5 weeks ago, the California cannabis industry was graced by the Hall of Flowers, a licensed, industry only, highly curated B2B trade show specifically designed to facilitate the trade of premium licensed cannabis products. Even though I didn’t score a ticket to Hall of Flowers, I did attend Herban Mixer, a networking event hosted by Supernova Women, on the first evening of the event as well as the official after party at the Flamingo Hotel that same night. Throughout the evening I listened to bright descriptions from multiple industry professionals, their stories all had one thing in common. Everyone I spoke to was thoroughly impressed by the stunning level of branding and retail presentation. California’s top brands were present, also in the building was Gary Vee, renowned author and motivational speaker. He is famous for owning a straight forward, tell it how it is style of communication, I’ll get back to Gary in just a little bit.
Reflecting on Herban Mixer, I remember being inspired by numerous cannabis entrepreneurs of color who continue to defy the odds in our industry. It was there that I hosted industry interviews for Ganjier Smoke Break, a platform I created to cast a positive light on authentic cannabis culture. I interviewed industry Attorney Dominic Ripoli, John Alston Co-Founder James Henry SF, Julie Chiariello Co-Founder Skunk Magazine, and Jetty Extracts Senior Sales Rep Luna Stower. Our conversations were electric, smoking a joint during each interview always does the trick. After completing the interviews I said my goodbyes and drove 15 minutes to the Flamingo Hotel. No sooner had I entered the parking lot that I noticed an incredible amount of people spilling out of the lobby and entrance of the hotel to the sidewalk and lawns surrounding the front doors. I came back around after finding parking and grinned at the amount of people smoking in front of the hotel and also at the two security guards who seemed frustrated at the situation. I did not spot any troublemakers so I figured security was simply not used to turning the other cheek when it came to social consumption.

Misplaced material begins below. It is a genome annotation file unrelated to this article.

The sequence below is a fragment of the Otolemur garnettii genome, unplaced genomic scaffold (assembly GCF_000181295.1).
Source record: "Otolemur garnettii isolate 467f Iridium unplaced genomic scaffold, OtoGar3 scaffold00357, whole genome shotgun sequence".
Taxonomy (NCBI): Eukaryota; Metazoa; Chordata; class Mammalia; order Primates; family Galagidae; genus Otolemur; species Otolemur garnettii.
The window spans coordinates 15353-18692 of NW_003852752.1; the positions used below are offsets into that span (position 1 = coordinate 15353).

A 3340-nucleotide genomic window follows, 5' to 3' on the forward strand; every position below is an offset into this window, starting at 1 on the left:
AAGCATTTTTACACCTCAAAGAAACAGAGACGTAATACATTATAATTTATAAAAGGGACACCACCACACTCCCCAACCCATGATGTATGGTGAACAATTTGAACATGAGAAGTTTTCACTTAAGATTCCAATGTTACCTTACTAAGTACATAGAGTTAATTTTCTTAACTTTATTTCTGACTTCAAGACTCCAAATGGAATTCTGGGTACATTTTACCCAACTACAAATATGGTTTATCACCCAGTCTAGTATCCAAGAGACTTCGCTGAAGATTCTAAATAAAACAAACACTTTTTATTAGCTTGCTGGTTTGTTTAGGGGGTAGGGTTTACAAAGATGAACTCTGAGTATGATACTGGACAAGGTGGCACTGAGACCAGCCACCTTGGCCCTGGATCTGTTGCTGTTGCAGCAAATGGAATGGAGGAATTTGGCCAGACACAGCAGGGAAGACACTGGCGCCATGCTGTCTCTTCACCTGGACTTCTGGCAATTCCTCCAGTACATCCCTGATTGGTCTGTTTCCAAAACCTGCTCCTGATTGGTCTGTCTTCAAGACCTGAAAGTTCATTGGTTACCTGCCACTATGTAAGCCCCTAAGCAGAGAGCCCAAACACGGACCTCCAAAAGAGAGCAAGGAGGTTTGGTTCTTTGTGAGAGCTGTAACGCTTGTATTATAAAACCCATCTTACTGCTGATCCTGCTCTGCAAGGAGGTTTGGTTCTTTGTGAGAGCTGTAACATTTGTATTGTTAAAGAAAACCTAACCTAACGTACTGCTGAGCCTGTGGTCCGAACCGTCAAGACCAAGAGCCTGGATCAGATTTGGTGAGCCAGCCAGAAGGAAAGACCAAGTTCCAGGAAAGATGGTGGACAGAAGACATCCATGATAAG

It wasn’t until I entered the lobby that I realized what I had stepped into. Entering the Flamingo was like leaving a football game as soon as it’s over. And like a football game, there was signs of inebriation among attendees. A particular memory comes to mind. It was after midnight at the Flamingo Hotel when I finished my interviews with Attorney Lauren Mendelsohn Law Offices Omar Figueroa and Nick Bryan owner of Synergy Cannabis Co. and Golden State Banana. I had just ran into Julie Chiariello and she introduced me to her good friend Kat King, a well accomplished, award winning cannabis entrepreneur. We were getting into the swing of our conversation when two well dressed bros and a young woman introduced themselves. The trio showed signs that they had been drinking and regardless of the matter, Kat and I found ourselves chatting with the woman about Hall Of Flowers, normal conversation and such when the inevitable was asked. In a most unimpressive, snarky manner the she asked Kat, “So what do you do?”. Kat calmly replied about her accomplishments in different states but the woman showed no inkling of admiration. Instead she looked for her opportunity to interrupt and proudly told us what she, or rather the company that she works for, is ‘spearheading’ in the cannabis industry. Her language was bloated and exaggerated, the term that comes to mind is paper tiger. It was then that I looked around, took note of the folks around me and noticed that many were clearly intoxicated. My epiphany at that moment was that that the folks who I was looking at had minimal experience in the cannabis industry and a rudimentary understanding of cannabis culture.
Taking a step back, I’m familiar with the powerhouse company that organized Hall of Flowers. I first learned about Y Combinator back in 2013 when I attended Agenda Emerge in Long Beach. Agenda Emerge is a creative and brand building conference featuring today’s most iconic creative directors, industry leaders and entrepreneurs in the youth marketplace. Google Agenda Show to learn more about what one of the main event in the fashion industry. I’m grateful to have understood the importance of culture and branding since ’13 when I sat ringside at Agenda Emerge to listen to legendary fashion industry heavyweight Marc Ecko speak about what it takes to succeed. Fast forward to 2019 and switching gears to the cannabis industry, Gary Vee said it best while speaking at Hall of Flowers. He explained that he talked to many wanna be entrepreneurs earlier that day and emphasized that in his own words, “If you’re shit sucks and your brand’s fucking phenomenal, you’re just going to speed up the process of people figuring out that you’re shit sucks.”
The takeaway is that as our industry takes shape we’re learning that it is our cultural wealth that has long term economic value. Because every company and brand, regardless of their industry, needs to have a strong sense of culture to compete, cannabis products and dispensaries that are culturally sterile are going to have a serious problem as love for the plant goes public. We all identify with and support brands that we love or have an affinity for. In the cannabis industry, it is the love for the plant that is the foundation of our culture. It’s an honest love, not a deceitful one. As an example, Coca Cola’s slogan is Taste The Feeling yet we know that the only feeling you’ll get over time is diabetes.
Always support farms and brands whose love for cannabis is transparent. Spend your money with companies whose values are making a positive impact in their communities. Be on the right side of history by supporting authentic cannabis culture. The Green Renaissance depends on it.
Together we can.